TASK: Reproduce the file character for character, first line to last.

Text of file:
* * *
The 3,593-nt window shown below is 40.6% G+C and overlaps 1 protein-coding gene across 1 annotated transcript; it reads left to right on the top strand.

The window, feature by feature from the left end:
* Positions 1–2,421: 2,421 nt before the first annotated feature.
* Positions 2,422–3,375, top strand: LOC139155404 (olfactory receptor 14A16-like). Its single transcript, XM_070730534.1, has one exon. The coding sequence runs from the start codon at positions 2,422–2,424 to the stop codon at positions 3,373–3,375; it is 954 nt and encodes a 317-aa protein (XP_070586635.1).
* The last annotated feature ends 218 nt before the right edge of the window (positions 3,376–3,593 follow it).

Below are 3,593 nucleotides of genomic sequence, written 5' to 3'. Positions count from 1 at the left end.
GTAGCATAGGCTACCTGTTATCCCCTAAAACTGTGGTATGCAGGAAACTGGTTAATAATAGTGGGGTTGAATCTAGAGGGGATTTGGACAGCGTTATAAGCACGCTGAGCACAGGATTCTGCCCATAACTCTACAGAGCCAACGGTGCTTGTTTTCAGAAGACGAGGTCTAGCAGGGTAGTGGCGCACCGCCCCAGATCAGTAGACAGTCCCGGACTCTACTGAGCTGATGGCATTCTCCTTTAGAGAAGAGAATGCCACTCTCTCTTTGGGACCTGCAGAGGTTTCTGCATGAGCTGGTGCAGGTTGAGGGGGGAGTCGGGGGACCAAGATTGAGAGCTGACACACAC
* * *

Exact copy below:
The 3,593-nt window shown below is 40.6% G+C and overlaps 1 protein-coding gene across 1 annotated transcript; it reads left to right on the top strand.

The window, feature by feature from the left end:
* Positions 1–2,421: 2,421 nt before the first annotated feature.
* Positions 2,422–3,375, top strand: LOC139155404 (olfactory receptor 14A16-like). Its single transcript, XM_070730534.1, has one exon. The coding sequence runs from the start codon at positions 2,422–2,424 to the stop codon at positions 3,373–3,375; it is 954 nt and encodes a 317-aa protein (XP_070586635.1).
* The last annotated feature ends 218 nt before the right edge of the window (positions 3,376–3,593 follow it).

Below are 3,593 nucleotides of genomic sequence, written 5' to 3'. Positions count from 1 at the left end.
GTAGCATAGGCTACCTGTTATCCCCTAAAACTGTGGTATGCAGGAAACTGGTTAATAATAGTGGGGTTGAATCTAGAGGGGATTTGGACAGCGTTATAAGCACGCTGAGCACAGGATTCTGCCCATAACTCTACAGAGCCAACGGTGCTTGTTTTCAGAAGACGAGGTCTAGCAGGGTAGTGGCGCACCGCCCCAGATCAGTAGACAGTCCCGGACTCTACTGAGCTGATGGCATTCTCCTTTAGAGAAGAGAATGCCACTCTCTCTTTGGGACCTGCAGAGGTTTCTGCATGAGCTGGTGCAGGTTGAGGGGGGAGTCGGGGGACCAAGATTGAGAGCTGACACACAC